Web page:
A smartphone application — mWater — is helping a Tanzanian local authority to monitor drinking water for contamination and to map the quality of waterways.
Contaminated water is one of the causes of diarrhoeal disease, which kills around 760,000 children under five annually worldwide, according to the WHO.
Mwanza city, where the trial is taking place, has problems with monitoring water supply safety because microbiology laboratories and incubators for water testing are expensive to use.
“We found [through a baseline study in Mwanza] that shallow wells are just as contaminated statistically as the open lake or springs,” says Annie Feighery, cofounder of a US-based non-profit organisation also called mWater that is behind the project.
Through a US$100,000 grant from the US Agency for International Development, mWater is collaborating with Mwanza water and sewerage authority and over the next nine months will test water quality and map the results online.
The partners helped train health and water utility workers on the app last month.
To test water quality, researchers fill a 100 millilitre bag (for drinking water standards) and one millilitre dry plate (for bathing water standards), allow each to settle for 24 hours, and then snap pictures of the samples with cameras on mobile phones.
The mWater’s app analyses the density of waterborne bacteria such as Escherichia coli based on colour changes in the water. It colour-codes the water and posts it onto a crowdsourced map where water utility workers can add notes and update the locale over time.
Feighery tells SciDev.Net: “mWater has begun establishing a supply chain of water testing kits for the app in Tanzania. A kit will cost US$5 but the [mobile] application is free.”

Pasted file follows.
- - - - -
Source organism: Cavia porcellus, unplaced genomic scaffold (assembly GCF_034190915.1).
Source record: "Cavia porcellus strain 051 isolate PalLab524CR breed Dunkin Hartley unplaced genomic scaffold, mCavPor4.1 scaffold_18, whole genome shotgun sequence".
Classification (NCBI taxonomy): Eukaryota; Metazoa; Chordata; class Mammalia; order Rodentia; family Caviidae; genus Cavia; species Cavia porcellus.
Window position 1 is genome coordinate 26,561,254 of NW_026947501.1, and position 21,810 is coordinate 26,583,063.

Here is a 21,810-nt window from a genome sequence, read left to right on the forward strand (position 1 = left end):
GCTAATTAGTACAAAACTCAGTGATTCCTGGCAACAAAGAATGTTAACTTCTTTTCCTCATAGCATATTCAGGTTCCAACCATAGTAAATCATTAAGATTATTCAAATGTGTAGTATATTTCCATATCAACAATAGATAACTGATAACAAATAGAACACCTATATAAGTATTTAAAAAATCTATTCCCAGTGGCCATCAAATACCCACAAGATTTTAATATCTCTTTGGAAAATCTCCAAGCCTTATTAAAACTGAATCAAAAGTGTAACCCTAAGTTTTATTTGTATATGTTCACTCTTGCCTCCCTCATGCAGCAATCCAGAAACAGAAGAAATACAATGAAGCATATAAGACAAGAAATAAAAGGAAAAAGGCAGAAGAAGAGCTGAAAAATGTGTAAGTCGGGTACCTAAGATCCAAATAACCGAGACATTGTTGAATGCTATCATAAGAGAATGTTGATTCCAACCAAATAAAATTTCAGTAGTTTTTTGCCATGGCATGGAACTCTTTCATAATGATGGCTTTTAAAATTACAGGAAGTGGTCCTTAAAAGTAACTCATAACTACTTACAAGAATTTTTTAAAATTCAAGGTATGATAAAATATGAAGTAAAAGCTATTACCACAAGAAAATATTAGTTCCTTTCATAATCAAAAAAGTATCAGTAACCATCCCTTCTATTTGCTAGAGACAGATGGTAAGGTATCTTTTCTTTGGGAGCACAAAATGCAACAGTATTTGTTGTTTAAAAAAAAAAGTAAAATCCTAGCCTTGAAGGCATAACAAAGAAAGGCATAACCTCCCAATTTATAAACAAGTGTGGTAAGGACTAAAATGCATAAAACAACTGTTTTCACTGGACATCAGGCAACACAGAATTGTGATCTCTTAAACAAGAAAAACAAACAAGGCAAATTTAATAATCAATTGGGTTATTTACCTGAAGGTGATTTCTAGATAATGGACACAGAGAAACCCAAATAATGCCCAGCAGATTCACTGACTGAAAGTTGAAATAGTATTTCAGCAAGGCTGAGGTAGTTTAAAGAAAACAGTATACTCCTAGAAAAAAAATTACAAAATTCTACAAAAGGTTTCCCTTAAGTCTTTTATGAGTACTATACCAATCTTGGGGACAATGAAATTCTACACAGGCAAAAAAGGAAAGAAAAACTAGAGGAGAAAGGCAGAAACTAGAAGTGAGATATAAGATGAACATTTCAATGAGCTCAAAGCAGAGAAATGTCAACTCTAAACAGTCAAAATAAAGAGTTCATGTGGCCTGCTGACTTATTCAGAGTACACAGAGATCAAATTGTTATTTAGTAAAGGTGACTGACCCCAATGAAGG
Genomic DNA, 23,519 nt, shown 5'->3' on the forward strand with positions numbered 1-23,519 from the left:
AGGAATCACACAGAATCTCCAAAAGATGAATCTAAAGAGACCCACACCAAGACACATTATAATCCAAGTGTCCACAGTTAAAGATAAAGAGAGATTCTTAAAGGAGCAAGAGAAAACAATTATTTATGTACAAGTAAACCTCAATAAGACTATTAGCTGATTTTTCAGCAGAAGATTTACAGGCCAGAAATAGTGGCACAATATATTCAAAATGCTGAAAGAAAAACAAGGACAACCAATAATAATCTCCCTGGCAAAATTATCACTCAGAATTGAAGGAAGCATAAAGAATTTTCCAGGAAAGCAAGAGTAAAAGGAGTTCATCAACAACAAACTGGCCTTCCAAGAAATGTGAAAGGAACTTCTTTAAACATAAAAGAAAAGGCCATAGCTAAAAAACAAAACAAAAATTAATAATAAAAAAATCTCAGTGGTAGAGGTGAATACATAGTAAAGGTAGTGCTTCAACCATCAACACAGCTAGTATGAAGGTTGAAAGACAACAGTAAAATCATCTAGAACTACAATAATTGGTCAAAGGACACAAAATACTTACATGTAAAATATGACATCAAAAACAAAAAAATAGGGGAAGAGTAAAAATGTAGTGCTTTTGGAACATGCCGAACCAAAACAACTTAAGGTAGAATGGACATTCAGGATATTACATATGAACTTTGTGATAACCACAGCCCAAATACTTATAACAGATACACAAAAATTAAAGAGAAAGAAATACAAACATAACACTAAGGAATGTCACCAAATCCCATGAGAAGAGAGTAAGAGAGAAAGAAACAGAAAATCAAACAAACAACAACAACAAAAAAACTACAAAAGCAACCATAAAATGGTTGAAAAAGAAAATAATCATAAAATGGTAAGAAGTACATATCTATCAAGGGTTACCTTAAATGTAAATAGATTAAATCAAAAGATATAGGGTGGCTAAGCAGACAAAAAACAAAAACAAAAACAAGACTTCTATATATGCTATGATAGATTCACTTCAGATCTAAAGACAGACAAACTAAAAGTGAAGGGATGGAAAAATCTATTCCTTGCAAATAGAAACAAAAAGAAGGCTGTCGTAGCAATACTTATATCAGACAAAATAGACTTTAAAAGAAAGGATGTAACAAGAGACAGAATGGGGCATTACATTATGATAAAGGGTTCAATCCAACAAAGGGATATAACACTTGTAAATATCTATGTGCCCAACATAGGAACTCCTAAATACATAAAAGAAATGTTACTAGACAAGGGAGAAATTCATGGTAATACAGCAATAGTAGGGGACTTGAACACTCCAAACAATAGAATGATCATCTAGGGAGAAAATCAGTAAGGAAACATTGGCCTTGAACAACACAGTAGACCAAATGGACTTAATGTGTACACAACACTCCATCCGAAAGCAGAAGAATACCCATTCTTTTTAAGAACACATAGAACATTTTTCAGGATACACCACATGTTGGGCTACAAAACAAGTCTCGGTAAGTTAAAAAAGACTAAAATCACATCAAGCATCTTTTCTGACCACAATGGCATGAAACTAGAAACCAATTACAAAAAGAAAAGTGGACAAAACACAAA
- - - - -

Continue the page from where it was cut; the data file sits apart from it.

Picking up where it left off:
She adds: “The target clients are health and water utility workers. We want this to be a market-based solution — whereby this can exist without us as an aid organisation.”
Because of Tanzania's high tax regime for imported goods, the partners are working with the government to exempt the India-made kits from taxation.
As more of the waterways are mapped, mWater and health workers will be adding a text component that alerts the local people if certain sources are unsafe and suggest alternatives.
mWater intends to map water sources all over Tanzania later this year ― depending on extra funding ― and roll it out in Rwanda and Ethiopia.
Nick Dickinson, a programme officer for the Africa team at the Netherlands-based IRC International Water and Sanitation Centre, says that the project can have a big impact if it is combined with awareness raising and systematic testing by authorities and service providers responsible for ensuring water quality from drinking water sources.
“If reports on drinking water quality would lead to corrective actions in a way that does not penalise the water users, then the potential is strong,” Dickinson explains.
This post was republished from SciDev.Net as part of NetHope's effort to facilitate collaborative learning and community knowledge-sharing. Please click here to read the article in its original form. We are always looking for relevant and thought-provoking ICT-related posts to republish. We value your suggestions; if you'd like to recommend a post, please email our Editor-in-Chief Paige Dearing at email@example.com.